hiddenMay 25, 2017 08:25:47 IST
By Rohan Naravane
In less than a month after unveiling the Surface Laptop, Microsoft has rolled out the next update to its popular Surface Pro lineup of hybrid “tablet-laptop” devices. Called simply the new Surface Pro, the naming suggests that it isn’t wildly different from the Surface Pro 4 that came before it. But there are certain evolutionary changes that should excite ardent fans of the lineup.
Interestingly, the Surface Pro is shipping to customers in select markets on the same date as the Surface Laptop — which is June 15, 2017. Both are also priced comparably, and also hover around some of Apple’s portable computers. So if you’re looking to buy a new computer costing $1000 or more, there are decisions to be made. Let’s break down which of these Surface computers is for whom.
Design and Usability
It’s easy to guess the difference in form factor between the two Surface products at first glance. While the Surface Laptop is a traditional laptop — in the sense that’s got a typical clamshell design like most laptops, and a screen that doesn’t swivel sideways. The screen is touch-enabled though, so you can touch it to interact with the interface, but don’t be under the illusion that this is going to double up as a tablet.
For all that, you have the Surface Pro — it’s essentially a huge tablet like the 12.9-inch iPad Pro, but is more laptop-like with an Intel processor and a full USB port. Microsoft may call it “the most versatile laptop”, but bear in mind that the keyboard and trackpad cover is sold separately. In terms of dimensions, the Surface Pro has a slightly smaller footprint and is nearly half as thick as the Laptop. It may also appear that the former is significantly lighter (measuring in at around 780 grams vs the 1.2 kg Surface Laptop), but you have to factor in an additional 300 grams for the keyboard cover, which brings the total to a kilo.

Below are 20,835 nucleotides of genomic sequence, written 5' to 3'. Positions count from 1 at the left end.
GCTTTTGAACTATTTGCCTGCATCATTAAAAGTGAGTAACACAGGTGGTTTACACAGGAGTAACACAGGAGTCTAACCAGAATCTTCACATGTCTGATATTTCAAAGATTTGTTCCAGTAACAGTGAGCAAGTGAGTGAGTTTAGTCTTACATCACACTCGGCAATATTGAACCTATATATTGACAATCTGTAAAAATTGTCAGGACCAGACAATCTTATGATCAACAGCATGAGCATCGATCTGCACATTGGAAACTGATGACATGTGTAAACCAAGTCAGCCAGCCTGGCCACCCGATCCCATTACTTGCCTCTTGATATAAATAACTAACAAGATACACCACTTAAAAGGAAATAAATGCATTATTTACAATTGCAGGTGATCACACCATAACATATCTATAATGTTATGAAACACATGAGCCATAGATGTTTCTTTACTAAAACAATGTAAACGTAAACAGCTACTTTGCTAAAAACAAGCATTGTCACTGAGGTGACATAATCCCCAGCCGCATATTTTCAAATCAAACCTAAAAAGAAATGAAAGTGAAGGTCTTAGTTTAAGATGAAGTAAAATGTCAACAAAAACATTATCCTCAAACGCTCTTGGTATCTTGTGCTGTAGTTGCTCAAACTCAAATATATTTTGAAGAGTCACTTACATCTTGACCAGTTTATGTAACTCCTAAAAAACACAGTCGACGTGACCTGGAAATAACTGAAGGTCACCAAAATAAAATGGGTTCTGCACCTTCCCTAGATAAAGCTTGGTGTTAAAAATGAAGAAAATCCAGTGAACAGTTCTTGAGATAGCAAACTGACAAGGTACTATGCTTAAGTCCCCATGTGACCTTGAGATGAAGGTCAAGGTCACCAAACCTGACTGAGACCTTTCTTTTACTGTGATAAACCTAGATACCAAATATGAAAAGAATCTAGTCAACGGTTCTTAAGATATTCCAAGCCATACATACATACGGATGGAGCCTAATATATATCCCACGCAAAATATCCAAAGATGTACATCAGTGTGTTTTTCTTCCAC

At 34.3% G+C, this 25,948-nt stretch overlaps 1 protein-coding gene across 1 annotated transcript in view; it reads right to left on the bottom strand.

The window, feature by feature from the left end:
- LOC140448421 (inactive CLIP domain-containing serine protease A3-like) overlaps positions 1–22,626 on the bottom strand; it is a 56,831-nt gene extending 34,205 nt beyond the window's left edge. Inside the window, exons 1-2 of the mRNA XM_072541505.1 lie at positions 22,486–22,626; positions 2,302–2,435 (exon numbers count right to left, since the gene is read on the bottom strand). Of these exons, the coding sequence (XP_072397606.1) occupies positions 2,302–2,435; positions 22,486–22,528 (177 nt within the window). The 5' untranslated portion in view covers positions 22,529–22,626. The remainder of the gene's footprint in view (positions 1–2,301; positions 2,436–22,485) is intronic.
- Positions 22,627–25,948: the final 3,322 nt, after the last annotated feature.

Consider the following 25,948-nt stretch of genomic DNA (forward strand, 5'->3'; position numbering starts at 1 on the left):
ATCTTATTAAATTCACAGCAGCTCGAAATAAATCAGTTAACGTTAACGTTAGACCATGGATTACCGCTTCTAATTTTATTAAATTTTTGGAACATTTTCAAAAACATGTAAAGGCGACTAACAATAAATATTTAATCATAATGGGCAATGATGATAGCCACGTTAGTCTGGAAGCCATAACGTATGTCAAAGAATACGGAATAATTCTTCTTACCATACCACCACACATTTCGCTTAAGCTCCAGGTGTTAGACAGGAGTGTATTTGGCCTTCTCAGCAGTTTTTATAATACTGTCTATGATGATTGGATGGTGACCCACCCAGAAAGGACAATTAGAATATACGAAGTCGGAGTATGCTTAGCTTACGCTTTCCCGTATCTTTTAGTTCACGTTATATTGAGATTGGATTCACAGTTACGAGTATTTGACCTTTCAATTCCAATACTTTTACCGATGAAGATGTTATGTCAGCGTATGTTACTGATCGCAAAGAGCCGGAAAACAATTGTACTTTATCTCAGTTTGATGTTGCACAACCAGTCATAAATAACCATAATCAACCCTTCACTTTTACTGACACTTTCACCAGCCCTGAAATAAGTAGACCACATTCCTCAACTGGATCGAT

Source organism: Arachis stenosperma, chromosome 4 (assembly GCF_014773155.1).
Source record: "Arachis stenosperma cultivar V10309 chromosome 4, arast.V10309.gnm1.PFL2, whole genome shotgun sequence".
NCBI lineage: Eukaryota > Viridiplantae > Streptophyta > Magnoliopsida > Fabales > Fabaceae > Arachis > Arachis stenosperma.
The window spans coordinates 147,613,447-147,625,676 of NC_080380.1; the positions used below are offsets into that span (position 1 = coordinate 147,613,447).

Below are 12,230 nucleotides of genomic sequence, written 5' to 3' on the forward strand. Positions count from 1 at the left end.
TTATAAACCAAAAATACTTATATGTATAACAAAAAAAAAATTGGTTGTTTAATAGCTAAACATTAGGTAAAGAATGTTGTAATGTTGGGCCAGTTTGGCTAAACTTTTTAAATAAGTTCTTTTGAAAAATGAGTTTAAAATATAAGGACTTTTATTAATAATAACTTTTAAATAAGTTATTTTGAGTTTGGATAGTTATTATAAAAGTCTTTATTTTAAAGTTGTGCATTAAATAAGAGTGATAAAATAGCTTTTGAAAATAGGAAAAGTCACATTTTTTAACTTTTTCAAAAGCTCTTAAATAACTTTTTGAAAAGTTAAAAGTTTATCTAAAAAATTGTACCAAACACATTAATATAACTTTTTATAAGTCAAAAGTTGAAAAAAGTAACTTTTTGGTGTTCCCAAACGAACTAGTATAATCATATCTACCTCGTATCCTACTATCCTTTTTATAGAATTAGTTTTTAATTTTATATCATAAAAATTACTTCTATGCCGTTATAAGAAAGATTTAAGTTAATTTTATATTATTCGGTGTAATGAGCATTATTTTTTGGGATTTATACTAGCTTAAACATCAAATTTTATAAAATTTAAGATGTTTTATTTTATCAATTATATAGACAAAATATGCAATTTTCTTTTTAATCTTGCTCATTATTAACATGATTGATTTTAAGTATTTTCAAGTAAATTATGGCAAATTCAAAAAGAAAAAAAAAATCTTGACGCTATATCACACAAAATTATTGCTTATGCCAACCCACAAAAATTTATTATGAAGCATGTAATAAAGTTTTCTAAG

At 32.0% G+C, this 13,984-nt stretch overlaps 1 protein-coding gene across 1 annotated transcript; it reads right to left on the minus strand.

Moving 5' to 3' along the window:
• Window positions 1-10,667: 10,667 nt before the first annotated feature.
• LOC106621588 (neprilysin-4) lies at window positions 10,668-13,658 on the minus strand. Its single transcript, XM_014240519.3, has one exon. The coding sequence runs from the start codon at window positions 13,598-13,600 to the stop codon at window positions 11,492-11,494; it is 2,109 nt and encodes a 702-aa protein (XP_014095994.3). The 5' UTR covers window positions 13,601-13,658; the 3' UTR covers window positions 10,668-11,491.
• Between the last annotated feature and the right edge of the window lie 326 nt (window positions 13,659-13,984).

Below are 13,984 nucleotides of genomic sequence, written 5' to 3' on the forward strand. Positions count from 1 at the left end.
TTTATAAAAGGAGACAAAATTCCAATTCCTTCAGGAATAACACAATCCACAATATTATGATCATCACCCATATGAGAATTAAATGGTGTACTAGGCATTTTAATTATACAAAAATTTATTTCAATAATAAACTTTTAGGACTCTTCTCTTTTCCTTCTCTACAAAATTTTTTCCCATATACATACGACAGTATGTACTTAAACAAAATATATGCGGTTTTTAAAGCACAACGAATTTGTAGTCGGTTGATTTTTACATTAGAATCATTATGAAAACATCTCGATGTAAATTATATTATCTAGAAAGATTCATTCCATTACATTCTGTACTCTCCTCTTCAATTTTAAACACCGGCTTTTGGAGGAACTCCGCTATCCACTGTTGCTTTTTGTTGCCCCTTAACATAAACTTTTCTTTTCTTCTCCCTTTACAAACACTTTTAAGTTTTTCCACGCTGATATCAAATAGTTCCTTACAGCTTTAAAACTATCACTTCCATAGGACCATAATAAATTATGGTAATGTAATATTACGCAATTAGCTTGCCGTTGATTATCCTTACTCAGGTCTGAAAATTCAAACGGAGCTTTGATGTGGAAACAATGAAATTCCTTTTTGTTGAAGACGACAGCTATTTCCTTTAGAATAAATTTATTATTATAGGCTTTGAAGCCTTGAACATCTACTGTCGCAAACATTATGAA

As a tablet, the Surface Pro’s famous built-in kickstand lets you tilt the display at any angle you like. This new version can bend almost flat into what Microsoft calls “Studio mode”, thanks to the new hinge mechanism. This position will be apt if you intend to write or draw on the Surface Pro — but one thing to note is that the Surface Pen, which used to be included in previous Surface Pros, now has to be separately purchased for $99 (roughly Rs 6,392). The new version of this pen accepts over 4000 pressure points, detects tilting motion and has virtually no lag or latency.
But if you’re not into sketching or handwriting and just want to use the Surface Pro as a laptop, then just buying the $129 (roughly Rs 8,330) keyboard cover will do the trick. It magnetically latches to the base of the laptop, and thanks to that hinge, you can tilt the screen at any angle, something that can’t be done with today’s iPad Pro and its official keyboard cover. While this setup isn’t tedious to use on a table, using previous Surface Pros on the lap was never as convenient as a typical laptop. And there’s nothing to suggest that the experience on the new Surface Pro will be any different. So, if you’re going to be lapping your laptop often, do bear this in mind. Finally, the trackpad on the Surface Laptop is visibly larger than the Surface Pro’s keyboard cover, so if you intend to use that as your mode of input, a larger surface area is always nicer to have.
The Surface Pro’s 12.3-inch display is about an inch smaller than the 13.5-inch display of the Surface Laptop, and the higher 2736 x 1824 pixel resolution means it’s more pixel dense at 267 PPI (the Surface Laptop’s screen resolution is 2256 x 1504 pixels, resulting in a 201 PPI pixel density). By the way, those numbers may not appear as dazzling as today’s flagship smartphones that rock 500+ PPI screens. But remember, the average distance between your eye and a laptop is longer than a smartphone, so either displays should be fairly crisp for most people. Just that the Surface Pro will be a little sharper to those who can see the difference, which is great since there’s a good chance you’ll be holding it closer to your eyes in tablet mode.
Although both products support the Surface Pen, it is obvious that the Surface Pro is better suited for its use. As you’ll see in this Surface Laptop demo video, the presenter had to hold the screen from going backwards while using the Pen on it. We imagine writing on an almost vertical surface while holding the screen with the other hand ought to be tedious.
Connectivity and Cameras
Both the Surface Laptop and Surface Pro have similar connectivity options — a full-sized USB 3.0 port, a Mini DisplayPort to connect to external screens (mostly with the use of adapters), a 3.5mm headphone jack, and the proprietary Surface Connect port to connect to wider variety of I/O ports (using the Surface Dock accessory). The Surface Pro has an advantage over the Surface Laptop with a built-in microSD card slot, while the Surface Laptop has no SD card slot of any kind. Neither of them have the USB C ports, but Microsoft is selling a USB A to USB C dongle, should the new standard end up being commonplace in the future. Lastly, if you do get the Surface Pen, it will magnetically latch to the side of the Surface Pro.